TracMap signs with tomato grower

TracMap technology is installed on a tomato harvester in Australia. Photo supplied.
TracMap technology is installed on a tomato harvester in Australia. Photo supplied.

Dunedin-based GPS mapping company TracMap has signed a supply agreement with Australia's largest tomato grower.

Kagome Foods, which is owned by Japan's Kagome Group, will use TracMap systems to improve harvest efficiency and reduce risk of quality errors.

Since TracMap's establishment in 2005, it has grown to provide GPS technology across the agriculture, search and rescue, utilities and aviation sectors.

National sales manager Lance Nuttall was excited about its ''significant'' expansion into process crops, seeing the sale to Kagome as the first of many.

''We are already supplying a similar system into viticulture so this is quite a simple and logical extension of what we already do for grape harvesting,'' he said.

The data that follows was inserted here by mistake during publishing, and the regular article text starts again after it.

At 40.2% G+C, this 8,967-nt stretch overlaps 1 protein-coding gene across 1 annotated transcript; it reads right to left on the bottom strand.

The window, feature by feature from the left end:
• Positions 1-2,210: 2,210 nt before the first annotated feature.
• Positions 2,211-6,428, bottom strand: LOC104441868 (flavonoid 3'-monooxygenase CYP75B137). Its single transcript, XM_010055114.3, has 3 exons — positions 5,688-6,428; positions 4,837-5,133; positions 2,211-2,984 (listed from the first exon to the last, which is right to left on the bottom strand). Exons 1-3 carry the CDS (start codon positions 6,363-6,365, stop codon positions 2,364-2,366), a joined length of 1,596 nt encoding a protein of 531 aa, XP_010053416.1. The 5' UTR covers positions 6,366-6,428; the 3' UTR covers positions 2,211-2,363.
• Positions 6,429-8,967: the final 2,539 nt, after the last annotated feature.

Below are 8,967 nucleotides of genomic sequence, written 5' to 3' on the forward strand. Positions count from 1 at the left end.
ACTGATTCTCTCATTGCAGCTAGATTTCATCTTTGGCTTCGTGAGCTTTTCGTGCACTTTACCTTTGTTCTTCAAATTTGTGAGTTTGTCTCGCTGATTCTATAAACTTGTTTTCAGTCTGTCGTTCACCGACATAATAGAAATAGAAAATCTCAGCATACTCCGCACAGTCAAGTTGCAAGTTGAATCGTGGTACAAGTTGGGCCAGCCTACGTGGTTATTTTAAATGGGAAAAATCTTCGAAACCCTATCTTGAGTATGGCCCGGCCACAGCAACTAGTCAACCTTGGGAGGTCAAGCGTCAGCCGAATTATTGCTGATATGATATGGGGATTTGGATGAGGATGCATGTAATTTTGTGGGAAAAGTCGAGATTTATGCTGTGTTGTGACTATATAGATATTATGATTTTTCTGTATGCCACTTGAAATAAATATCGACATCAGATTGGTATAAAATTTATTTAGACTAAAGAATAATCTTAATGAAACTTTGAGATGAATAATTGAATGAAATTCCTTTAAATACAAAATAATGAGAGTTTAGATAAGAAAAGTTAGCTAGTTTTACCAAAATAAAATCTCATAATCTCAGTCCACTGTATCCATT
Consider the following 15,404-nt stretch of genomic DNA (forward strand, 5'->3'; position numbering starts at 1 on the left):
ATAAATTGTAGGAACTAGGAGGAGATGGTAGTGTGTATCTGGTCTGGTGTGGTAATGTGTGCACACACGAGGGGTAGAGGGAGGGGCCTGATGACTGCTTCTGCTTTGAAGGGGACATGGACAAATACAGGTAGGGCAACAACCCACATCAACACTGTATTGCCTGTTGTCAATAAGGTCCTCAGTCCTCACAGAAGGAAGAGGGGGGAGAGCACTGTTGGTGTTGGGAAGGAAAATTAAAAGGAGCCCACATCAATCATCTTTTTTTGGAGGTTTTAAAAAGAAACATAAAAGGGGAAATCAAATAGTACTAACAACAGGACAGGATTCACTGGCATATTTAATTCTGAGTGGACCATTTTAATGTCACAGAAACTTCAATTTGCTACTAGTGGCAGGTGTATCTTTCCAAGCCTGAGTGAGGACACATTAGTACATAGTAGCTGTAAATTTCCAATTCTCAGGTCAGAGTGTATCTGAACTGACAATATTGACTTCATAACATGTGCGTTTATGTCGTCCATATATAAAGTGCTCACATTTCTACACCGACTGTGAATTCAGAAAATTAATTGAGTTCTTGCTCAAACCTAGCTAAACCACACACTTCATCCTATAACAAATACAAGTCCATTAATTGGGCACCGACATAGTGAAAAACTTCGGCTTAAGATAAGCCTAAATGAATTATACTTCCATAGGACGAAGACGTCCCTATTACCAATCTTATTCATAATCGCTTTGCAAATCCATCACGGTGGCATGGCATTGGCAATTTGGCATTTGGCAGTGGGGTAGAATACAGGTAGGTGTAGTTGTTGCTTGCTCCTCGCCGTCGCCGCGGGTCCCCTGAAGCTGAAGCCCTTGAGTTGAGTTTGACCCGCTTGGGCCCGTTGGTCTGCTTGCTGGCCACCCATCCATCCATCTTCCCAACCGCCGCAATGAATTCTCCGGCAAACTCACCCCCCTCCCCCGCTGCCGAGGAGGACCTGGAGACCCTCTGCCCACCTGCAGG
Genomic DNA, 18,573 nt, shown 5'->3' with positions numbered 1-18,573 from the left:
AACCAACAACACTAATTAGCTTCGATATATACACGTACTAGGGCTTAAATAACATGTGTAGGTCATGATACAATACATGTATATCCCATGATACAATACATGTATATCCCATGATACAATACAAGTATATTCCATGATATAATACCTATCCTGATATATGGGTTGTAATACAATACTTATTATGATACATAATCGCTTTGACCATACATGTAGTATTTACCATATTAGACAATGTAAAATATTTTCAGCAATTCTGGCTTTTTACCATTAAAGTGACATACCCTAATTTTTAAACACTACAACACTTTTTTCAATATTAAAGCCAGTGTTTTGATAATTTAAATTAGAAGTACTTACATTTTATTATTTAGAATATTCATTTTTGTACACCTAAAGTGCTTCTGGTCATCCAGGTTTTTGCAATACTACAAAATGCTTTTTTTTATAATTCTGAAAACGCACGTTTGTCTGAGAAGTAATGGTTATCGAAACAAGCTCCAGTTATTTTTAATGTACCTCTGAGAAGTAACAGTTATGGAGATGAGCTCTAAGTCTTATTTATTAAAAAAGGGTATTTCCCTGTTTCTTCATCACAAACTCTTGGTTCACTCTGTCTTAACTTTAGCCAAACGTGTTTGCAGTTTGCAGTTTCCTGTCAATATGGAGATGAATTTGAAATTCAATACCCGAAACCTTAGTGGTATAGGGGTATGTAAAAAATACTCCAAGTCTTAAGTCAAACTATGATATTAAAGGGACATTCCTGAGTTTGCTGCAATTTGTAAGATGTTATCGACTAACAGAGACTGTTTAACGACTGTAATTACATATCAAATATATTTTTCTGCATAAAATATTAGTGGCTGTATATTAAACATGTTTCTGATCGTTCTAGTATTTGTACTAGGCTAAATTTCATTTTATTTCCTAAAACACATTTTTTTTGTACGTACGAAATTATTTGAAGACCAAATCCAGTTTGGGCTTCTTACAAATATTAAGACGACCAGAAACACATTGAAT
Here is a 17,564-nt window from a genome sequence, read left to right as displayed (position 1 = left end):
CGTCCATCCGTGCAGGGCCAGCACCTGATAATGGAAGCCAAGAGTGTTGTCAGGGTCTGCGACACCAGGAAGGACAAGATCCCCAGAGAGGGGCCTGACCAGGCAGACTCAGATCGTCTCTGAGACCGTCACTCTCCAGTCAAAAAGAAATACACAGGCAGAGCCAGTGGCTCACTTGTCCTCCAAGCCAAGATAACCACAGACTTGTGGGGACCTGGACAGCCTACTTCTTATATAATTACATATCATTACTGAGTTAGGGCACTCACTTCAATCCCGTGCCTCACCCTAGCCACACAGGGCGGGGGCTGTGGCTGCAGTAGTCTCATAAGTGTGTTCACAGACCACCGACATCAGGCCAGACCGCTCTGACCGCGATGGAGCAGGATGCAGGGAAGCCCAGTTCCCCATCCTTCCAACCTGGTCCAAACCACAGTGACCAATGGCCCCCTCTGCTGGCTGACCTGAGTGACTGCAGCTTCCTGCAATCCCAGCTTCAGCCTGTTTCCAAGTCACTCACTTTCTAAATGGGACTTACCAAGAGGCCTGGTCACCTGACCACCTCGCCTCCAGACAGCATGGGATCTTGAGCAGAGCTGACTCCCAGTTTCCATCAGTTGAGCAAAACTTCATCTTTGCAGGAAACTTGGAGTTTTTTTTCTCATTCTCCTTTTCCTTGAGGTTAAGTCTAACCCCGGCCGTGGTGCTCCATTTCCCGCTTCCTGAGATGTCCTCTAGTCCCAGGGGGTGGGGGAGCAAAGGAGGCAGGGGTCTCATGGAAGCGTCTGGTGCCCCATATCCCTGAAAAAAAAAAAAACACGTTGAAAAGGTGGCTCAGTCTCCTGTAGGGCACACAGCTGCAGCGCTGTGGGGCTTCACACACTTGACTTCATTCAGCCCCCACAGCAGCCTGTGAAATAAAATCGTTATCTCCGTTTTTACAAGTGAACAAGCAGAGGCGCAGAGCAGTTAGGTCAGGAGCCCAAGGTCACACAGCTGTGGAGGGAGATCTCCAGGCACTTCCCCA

Mr Nuttall believed the key to TracMap's success and rapid growth was how easy the system was to use for busy people, working under pressure.

''We operate in a unique niche. Our customers are operating vehicles in demanding situations and need systems that do what they want but don't distract the driver from operating their machine.''

Kagome had 11 harvesters operating 24 hours a day for more than two months. With 2100ha of crop spread over a 150km range, logistics was a big issue, field operations general manager Jason Fritsch said.

The main benefits of the TracMap system were the accurate capture of yields as they were happening and accurate recording of the areas harvested.

''We have been looking for a system that can supply the efficiency and quality assurance improvements we wanted for three years now.

''The TracMap system allows us to better track from field to factory without the same level of paperwork and human involvement, which reduces costs and potential for errors,'' Mr Fritsch said.

The systems would initially be installed on the harvesters to task them to the correct fields, as well as capture row weights, and match loaded bins to the correct varieties and fields.

They would later be installed on sprayers and other equipment, to provide better tasking and tracking of crop treatments.

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